Having taught many ringers over the last 40 years, I was very keen to get involved in and learn from the ITTS Scheme set up by theAssociation of Ringing Teachers (ART). Before this was put in placethere was little or no integration of ideas between towers and/or teachers in terms of “best practice”. The tendency is for most ringing “teachers” to do things the same way they always have done, withoutconsidering other potential approaches.
My first chance to experience and understand what’s involved was at the ITTS Module 2 Day Course held at Tamworth on Saturday 31 August. The intention of the Day Course was to guide teachers in a variety of ways to introduce learners to elementary change ringing. I attended as a Mentor, the idea being to understand and look out for the “best practices” the scheme is championing, and to then act as a Mentor to one of the Teachers on the Scheme, helping and guiding them through to achieving ART Membership.
What was noticeable from the outset was the “no previous experience required”, in addition to which this wasn’t a “this is how you do it” approach. Our ITTS Tutor for the day, Paul Lewis, covered every aspect of this very labour intensive and sometimes difficult to put across subject of getting our learners into change ringing, no easy task at the best of times and made all the more difficult if the tower in question is light in experienced ringers. Paul continually invited comments, ideas and experiences from attendees and much was learnt from these exchanges. Yes, we all have our favourite methods for teaching, but how do we lead up to these and where do we go afterwards? Despite being a change ringing course, some of the finer points of bell handling were touched on as this is sometimes the cause of lack of progress. Time was also spent discussing how to structure a practice night or other ringing session, the importance of thinking about achievable goals for individual learners, and how best to go about supporting the learner to reach that goal.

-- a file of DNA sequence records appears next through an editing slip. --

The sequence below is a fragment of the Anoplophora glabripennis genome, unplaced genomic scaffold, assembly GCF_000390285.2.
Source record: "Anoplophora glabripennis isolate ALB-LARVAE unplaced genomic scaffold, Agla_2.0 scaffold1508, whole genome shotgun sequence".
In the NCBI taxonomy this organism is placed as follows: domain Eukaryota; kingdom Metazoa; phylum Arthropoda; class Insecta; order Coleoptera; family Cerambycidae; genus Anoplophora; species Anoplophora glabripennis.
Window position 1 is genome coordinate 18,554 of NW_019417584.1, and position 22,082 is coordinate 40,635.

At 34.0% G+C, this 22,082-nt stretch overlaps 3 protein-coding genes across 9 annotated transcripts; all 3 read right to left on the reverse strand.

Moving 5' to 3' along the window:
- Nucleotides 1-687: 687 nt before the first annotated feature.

There was time for some practical work on the front six bells to try out some of the wide variety of teaching methods and exercises at our collective disposal and, as had been the case during the day, much discussion was had about the pros and cons of each of those that were tried.
Everyone who attended learnt something new and came away with excellent information packs and booklets for future reference. For my part, I now have a teacher assigned to me and I now need to go and do some homework on how best to support this teacher with their particular challenges.
In conclusion, the ITTS Modules are the first attempt in ringing circles to put structure into teaching new recruits to this wonderful and fascinating hobby which we love and cherish. I strongly recommend to anyone who has ever been involved in teaching ringing, and those who have simply thought about it, to embrace what the ITTS has to offer. It has real potential to hugely help and improve the ability of ringing teachers old and new.
Learn how to teach the skills of change ringing.